This information may not apply to the current year. Check the content carefully to ensure it is applicable to your circumstances.
End of attention
Individual tax return instructions questions 1–12 and Individual tax return instructions supplement questions 13–24 deal with income. This section of the guide tells you how to include on your tax return
- reportable fringe benefits
- reportable employer superannuation contributions.
Airline employees commonly get one or more of the following:
- overtime meal allowances
- travel allowances
- isolated establishment allowances.
If any allowance is shown as a separate amount on your payment summary, include it as income at item 2 on your tax return.
Remember, you cannot automatically claim a deduction just because you received an allowance. See questions D1 to D5 in Individual tax return instructions to work out whether you can claim a deduction.
If your employer or any other person reimburses you for expenses you have actually incurred, the payment is called a reimbursement.
Generally, you do not include a reimbursement as part of your income, so you cannot claim a deduction for the expense that was reimbursed.
However, you must show as income at item 2 on your tax return amounts that you received as:
- allowance for car expenses, or
- reimbursement for car expenses (worked out on the distance the car travelled).
You may be able to claim car expenses in these circumstances. For guidance on the rules relating to deductions for car expenses, see Car expenses.
Reportable fringe benefits
Your employer must report on your payment summary the total pre-tax value of fringe benefits (the 'grossed-up' amount of certain fringe benefits) which they provided to you (or to your relatives) when these benefits exceed $2,000 for you. For example, the grossed-up amount for $2,001 worth of benefits is a pre-tax value to you of $3,738.
You do not include this grossed-up amount in your total income or loss amount and you do not pay income tax or Medicare levy on it. However, we use the grossed-up amount to determine:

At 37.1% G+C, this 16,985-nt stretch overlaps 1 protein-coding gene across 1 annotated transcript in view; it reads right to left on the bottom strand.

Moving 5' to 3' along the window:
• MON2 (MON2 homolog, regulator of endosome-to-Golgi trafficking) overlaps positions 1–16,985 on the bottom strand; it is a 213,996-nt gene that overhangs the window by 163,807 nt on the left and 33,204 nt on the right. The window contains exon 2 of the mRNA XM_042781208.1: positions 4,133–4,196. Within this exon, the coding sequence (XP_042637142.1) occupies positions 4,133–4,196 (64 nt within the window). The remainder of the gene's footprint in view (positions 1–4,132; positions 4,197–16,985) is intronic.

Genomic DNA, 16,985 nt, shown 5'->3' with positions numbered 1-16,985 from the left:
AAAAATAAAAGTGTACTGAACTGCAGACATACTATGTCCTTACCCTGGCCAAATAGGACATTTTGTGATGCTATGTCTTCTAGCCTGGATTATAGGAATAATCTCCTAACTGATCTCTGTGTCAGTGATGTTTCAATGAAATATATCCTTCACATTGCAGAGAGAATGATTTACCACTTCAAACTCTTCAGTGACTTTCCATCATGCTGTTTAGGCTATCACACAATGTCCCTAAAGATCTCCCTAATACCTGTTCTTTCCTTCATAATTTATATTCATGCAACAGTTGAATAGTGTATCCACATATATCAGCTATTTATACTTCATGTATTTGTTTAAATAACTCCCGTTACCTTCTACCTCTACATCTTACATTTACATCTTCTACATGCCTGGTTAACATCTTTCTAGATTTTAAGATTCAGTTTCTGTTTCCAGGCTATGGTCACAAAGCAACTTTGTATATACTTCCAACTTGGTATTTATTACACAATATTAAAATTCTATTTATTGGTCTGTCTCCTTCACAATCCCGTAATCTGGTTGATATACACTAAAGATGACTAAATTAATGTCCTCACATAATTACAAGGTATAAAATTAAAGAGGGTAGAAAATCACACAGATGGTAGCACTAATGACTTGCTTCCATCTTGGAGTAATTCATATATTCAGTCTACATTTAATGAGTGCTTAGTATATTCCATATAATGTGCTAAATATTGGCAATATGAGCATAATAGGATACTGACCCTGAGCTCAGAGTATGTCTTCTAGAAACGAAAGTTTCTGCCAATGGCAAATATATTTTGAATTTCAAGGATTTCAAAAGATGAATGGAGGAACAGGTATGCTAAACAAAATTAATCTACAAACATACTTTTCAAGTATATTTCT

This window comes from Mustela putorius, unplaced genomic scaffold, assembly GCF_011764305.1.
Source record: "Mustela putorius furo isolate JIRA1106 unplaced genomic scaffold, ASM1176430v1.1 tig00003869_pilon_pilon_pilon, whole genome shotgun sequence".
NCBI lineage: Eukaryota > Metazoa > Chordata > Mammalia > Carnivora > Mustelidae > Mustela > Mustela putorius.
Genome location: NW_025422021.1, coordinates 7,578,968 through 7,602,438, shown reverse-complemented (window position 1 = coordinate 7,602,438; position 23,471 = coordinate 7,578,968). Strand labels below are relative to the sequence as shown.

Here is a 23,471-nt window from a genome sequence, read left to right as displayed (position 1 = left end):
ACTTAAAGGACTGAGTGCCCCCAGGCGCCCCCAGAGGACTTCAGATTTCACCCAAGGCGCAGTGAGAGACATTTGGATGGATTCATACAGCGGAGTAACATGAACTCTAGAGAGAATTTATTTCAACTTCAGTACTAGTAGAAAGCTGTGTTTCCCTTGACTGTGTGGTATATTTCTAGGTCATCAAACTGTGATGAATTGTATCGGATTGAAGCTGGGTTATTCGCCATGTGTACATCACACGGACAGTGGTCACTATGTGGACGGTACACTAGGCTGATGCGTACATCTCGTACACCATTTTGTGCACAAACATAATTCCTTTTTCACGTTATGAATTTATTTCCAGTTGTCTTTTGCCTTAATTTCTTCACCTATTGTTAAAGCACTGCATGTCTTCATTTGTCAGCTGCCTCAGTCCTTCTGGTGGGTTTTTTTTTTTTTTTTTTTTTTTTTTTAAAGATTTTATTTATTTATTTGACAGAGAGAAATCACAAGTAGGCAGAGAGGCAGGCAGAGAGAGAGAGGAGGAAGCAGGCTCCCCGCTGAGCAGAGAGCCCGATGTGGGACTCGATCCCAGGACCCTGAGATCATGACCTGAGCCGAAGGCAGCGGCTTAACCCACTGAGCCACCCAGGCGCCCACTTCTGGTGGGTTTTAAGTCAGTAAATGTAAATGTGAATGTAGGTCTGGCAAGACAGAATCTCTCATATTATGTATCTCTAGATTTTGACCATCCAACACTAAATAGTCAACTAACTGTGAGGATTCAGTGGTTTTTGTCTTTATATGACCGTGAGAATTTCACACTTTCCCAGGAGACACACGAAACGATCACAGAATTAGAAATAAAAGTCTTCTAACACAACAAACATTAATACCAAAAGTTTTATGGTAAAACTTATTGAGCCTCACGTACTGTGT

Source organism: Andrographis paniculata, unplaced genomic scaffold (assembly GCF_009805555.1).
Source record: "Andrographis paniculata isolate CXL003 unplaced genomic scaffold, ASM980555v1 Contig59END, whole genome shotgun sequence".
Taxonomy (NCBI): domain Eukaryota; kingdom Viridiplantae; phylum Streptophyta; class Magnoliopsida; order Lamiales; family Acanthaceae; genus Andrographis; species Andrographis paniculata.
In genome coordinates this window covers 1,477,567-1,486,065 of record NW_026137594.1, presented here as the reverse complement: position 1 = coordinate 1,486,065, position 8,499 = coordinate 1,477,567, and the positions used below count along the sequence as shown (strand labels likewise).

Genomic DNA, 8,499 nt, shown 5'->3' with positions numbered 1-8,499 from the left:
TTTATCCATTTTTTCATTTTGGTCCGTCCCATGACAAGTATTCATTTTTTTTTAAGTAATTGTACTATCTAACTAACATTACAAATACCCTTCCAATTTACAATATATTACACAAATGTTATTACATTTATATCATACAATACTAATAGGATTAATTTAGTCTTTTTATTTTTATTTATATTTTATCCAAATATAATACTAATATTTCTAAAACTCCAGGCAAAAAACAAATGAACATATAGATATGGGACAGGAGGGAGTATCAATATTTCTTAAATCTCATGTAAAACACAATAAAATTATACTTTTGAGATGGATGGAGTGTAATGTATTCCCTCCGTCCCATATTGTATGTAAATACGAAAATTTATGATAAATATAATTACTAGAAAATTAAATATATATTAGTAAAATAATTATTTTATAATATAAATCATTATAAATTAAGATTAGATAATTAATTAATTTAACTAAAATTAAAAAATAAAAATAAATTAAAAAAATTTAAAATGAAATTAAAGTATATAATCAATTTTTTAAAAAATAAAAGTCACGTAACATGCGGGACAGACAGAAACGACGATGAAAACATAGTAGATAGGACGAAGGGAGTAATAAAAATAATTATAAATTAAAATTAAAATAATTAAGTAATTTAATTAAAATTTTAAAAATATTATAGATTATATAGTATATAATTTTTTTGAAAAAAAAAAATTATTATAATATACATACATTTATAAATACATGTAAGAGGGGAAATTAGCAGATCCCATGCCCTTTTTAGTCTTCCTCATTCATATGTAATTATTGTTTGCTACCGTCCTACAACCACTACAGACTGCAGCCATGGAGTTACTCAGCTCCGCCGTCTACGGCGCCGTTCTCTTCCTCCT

- surcharges, if any, that apply to you
- deductions that you can claim
- tax offsets and other government benefits for which you are eligible.
See question IT1 in Individual tax return instructions for more information on reportable fringe benefits.
Reportable employer superannuation contributions
Your employer must report the amount of reportable employer superannuation contributions on your payment summary.
If your payment summary shows an amount at reportable employer superannuation contributions and you do not salary sacrifice amounts to superannuation, then you should ask your employer to confirm that the amount of reportable employer superannuation contribution on your payment summary does not include compulsory contributions such as super guarantee or award contributions.
We will not include reportable employer superannuation contributions in your income and you will not pay income tax or Medicare levy on it. However, we use reportable employer superannuation contributions to determine:
- your eligibility for some tax offsets
- the government super contribution and other government benefits
- whether the Medicare levy surcharge applies to you.
See question IT2 in Individual tax return instructions for more information on reportable employer superannuation contributions.